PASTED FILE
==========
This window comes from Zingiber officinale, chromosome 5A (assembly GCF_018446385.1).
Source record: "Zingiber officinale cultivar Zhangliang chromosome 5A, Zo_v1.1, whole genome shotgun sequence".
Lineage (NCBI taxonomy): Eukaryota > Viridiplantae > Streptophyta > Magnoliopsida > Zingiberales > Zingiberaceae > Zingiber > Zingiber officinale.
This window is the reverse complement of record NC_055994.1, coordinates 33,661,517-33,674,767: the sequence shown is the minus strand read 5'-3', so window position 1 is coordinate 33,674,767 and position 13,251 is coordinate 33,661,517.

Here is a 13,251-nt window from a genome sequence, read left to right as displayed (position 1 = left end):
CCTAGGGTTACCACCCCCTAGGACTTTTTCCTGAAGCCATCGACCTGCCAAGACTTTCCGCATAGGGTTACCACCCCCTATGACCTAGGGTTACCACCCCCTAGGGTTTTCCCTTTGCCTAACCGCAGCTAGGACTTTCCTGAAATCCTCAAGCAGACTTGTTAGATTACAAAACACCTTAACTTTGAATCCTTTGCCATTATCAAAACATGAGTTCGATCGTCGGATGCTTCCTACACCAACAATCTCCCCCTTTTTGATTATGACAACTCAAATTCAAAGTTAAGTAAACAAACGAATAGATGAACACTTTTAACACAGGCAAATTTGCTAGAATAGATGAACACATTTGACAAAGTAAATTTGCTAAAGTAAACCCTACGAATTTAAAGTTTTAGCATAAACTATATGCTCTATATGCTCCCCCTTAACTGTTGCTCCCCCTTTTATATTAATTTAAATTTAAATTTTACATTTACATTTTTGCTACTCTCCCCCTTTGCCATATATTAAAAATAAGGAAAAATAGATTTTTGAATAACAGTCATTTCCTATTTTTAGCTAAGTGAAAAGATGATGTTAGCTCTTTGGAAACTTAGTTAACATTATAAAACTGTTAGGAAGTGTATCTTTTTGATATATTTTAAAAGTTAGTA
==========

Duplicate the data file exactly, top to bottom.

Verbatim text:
This window comes from Zingiber officinale, chromosome 5A (assembly GCF_018446385.1).
Source record: "Zingiber officinale cultivar Zhangliang chromosome 5A, Zo_v1.1, whole genome shotgun sequence".
Lineage (NCBI taxonomy): Eukaryota > Viridiplantae > Streptophyta > Magnoliopsida > Zingiberales > Zingiberaceae > Zingiber > Zingiber officinale.
This window is the reverse complement of record NC_055994.1, coordinates 33,661,517-33,674,767: the sequence shown is the minus strand read 5'-3', so window position 1 is coordinate 33,674,767 and position 13,251 is coordinate 33,661,517.

Here is a 13,251-nt window from a genome sequence, read left to right as displayed (position 1 = left end):
CCTAGGGTTACCACCCCCTAGGACTTTTTCCTGAAGCCATCGACCTGCCAAGACTTTCCGCATAGGGTTACCACCCCCTATGACCTAGGGTTACCACCCCCTAGGGTTTTCCCTTTGCCTAACCGCAGCTAGGACTTTCCTGAAATCCTCAAGCAGACTTGTTAGATTACAAAACACCTTAACTTTGAATCCTTTGCCATTATCAAAACATGAGTTCGATCGTCGGATGCTTCCTACACCAACAATCTCCCCCTTTTTGATTATGACAACTCAAATTCAAAGTTAAGTAAACAAACGAATAGATGAACACTTTTAACACAGGCAAATTTGCTAGAATAGATGAACACATTTGACAAAGTAAATTTGCTAAAGTAAACCCTACGAATTTAAAGTTTTAGCATAAACTATATGCTCTATATGCTCCCCCTTAACTGTTGCTCCCCCTTTTATATTAATTTAAATTTAAATTTTACATTTACATTTTTGCTACTCTCCCCCTTTGCCATATATTAAAAATAAGGAAAAATAGATTTTTGAATAACAGTCATTTCCTATTTTTAGCTAAGTGAAAAGATGATGTTAGCTCTTTGGAAACTTAGTTAACATTATAAAACTGTTAGGAAGTGTATCTTTTTGATATATTTTAAAAGTTAGTA